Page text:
问题 I've been learning these topics and read many articles and books but they all lack some complementary information and confused me even more. So here, I’d like to explain what I know while I am asking my questions. Hopefully, this topic will be useful for many like me. I'd also like to learn validity of my knowledge and corrections if necessary. Virtual Memory Some articles say “Virtual Memory is some space of Hard Disk which emulates Physical Memory so that we can have more memory than we

Reasonable valid start address for mmap address hint so as to be gauranteed that things work

99封情书 提交于 2019-12-11 10:42:16
问题 In one of our assignments we are required to build a distributed shared memory between 2 machines, I was using a paging based technique such that the base addresses are different on both the machines. But there is this linked list test case which almost mandates that both address ranges are same. mmap's fixed address using MAP_FIXED causes the slave machine to crash( because the stack of the reply server thread was getting overwritten ), i figured that creating an address that is gauranteed

What is the difference between these two functions: `ioremap_uc()` and `set_memory_uc`?

♀尐吖头ヾ 提交于 2019-12-10 17:11:26
问题 When I want to mark memory region as Write Combined (to disable cacheable and use BIU) or Uncacheable through set PAT(Page attribute table - 7bit in PTE), then what do I must to use, and what is the difference between two these functions? Drivers should use ioremap_[uc|wc] to access PCI BARs with [uc|wc] access types: void __iomem *ioremap_wc(resource_size_t phys_addr, unsigned long size) Drivers should use set_memory_[uc|wc] to set access type for RAM ranges: int set_memory_uc(unsigned long

How does Windows give 4GB address space each to multiple processes when the total memory it can access is also limited to 4GB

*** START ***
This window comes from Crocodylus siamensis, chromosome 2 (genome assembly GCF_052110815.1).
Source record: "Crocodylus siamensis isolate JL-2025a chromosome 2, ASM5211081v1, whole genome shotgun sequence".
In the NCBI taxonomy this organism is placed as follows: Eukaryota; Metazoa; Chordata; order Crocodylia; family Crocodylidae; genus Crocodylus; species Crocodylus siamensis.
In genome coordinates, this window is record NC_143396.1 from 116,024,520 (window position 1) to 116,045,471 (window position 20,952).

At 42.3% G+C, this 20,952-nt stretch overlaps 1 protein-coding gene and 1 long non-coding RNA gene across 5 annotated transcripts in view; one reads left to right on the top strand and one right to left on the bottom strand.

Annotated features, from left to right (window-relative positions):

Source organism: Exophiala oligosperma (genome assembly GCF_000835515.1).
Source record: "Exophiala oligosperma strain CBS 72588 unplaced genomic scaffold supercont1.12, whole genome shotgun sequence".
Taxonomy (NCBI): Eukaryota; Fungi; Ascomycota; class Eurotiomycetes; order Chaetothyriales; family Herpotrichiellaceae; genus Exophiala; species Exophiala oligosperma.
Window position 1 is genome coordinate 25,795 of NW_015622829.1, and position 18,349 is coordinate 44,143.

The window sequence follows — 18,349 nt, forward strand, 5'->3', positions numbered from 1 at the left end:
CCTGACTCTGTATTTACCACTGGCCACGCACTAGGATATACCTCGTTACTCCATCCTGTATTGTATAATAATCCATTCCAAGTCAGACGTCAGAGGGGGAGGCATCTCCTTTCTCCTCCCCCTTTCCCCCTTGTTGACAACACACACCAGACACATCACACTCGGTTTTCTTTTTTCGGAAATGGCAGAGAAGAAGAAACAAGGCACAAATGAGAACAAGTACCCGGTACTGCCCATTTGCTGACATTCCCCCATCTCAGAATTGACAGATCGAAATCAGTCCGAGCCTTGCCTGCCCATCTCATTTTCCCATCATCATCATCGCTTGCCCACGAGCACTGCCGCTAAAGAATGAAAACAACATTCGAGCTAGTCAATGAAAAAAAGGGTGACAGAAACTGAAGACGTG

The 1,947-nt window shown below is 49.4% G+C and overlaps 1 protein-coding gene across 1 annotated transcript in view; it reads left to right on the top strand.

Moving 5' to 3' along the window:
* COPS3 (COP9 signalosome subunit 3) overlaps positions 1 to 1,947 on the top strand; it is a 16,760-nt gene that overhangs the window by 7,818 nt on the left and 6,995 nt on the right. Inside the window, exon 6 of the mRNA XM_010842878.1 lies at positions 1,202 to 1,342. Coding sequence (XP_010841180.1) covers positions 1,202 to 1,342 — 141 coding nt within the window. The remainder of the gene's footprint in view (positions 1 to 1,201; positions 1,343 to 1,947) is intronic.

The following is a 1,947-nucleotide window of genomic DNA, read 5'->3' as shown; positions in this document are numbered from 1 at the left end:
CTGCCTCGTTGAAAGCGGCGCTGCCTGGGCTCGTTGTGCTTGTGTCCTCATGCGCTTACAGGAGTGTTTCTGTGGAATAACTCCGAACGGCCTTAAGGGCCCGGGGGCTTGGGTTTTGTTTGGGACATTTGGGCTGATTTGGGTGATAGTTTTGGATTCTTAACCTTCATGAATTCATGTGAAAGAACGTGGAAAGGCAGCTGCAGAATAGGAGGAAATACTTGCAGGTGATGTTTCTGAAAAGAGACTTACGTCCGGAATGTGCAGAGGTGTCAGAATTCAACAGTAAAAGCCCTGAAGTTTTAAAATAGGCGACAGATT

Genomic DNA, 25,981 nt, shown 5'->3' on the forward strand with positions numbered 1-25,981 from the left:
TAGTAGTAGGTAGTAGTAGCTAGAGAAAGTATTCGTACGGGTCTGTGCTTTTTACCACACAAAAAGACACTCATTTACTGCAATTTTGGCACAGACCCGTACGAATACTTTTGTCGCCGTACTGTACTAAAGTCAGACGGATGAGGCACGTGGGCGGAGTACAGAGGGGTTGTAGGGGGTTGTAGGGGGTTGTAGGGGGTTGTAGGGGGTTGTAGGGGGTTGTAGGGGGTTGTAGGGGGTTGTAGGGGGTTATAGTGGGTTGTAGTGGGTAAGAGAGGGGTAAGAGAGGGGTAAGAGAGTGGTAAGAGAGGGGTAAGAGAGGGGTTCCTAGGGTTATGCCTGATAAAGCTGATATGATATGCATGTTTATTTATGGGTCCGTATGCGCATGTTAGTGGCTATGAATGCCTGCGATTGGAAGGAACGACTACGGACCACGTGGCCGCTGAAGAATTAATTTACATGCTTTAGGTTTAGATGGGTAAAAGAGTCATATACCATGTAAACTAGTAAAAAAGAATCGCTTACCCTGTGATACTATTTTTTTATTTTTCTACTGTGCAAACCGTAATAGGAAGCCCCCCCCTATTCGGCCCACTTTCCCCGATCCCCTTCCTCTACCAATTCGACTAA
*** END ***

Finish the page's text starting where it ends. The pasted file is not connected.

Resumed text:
拜拜、爱过 提交于 2019-12-06 08:58:18
问题 How does Windows give 4GB address space each to multiple processes when the total memory it can access is also limited to 4GB. The solution of above question i found in Windows Memory Management (Written by: Pankaj Garg) Solution: To achieve this Windows uses a feature of x86 processor (386 and above) known as paging. Paging allows the software to use a different memory address (known as logical address) than the physical memory address. The Processor’ paging unit translates this logical

Unit Testing for x86 LargeAddressAware compatibility

陌路散爱 提交于 2019-12-04 20:35:34
问题 For a win32 executable (x86) we can set the LargeAddressAware flag so it can access a virtual address space of 4 GB (instead of just 2 GB) when running on x64 Windows. This looks very appealing. However, there are risks involved. For example see: Drawbacks of using /LARGEADDRESSAWARE for 32 bit Windows executables? So let's go ahead and configure the system that is executing some unit tests with the system-wide registry switch AllocationPreference set to MEM_TOP_DOWN . That should do, shouldn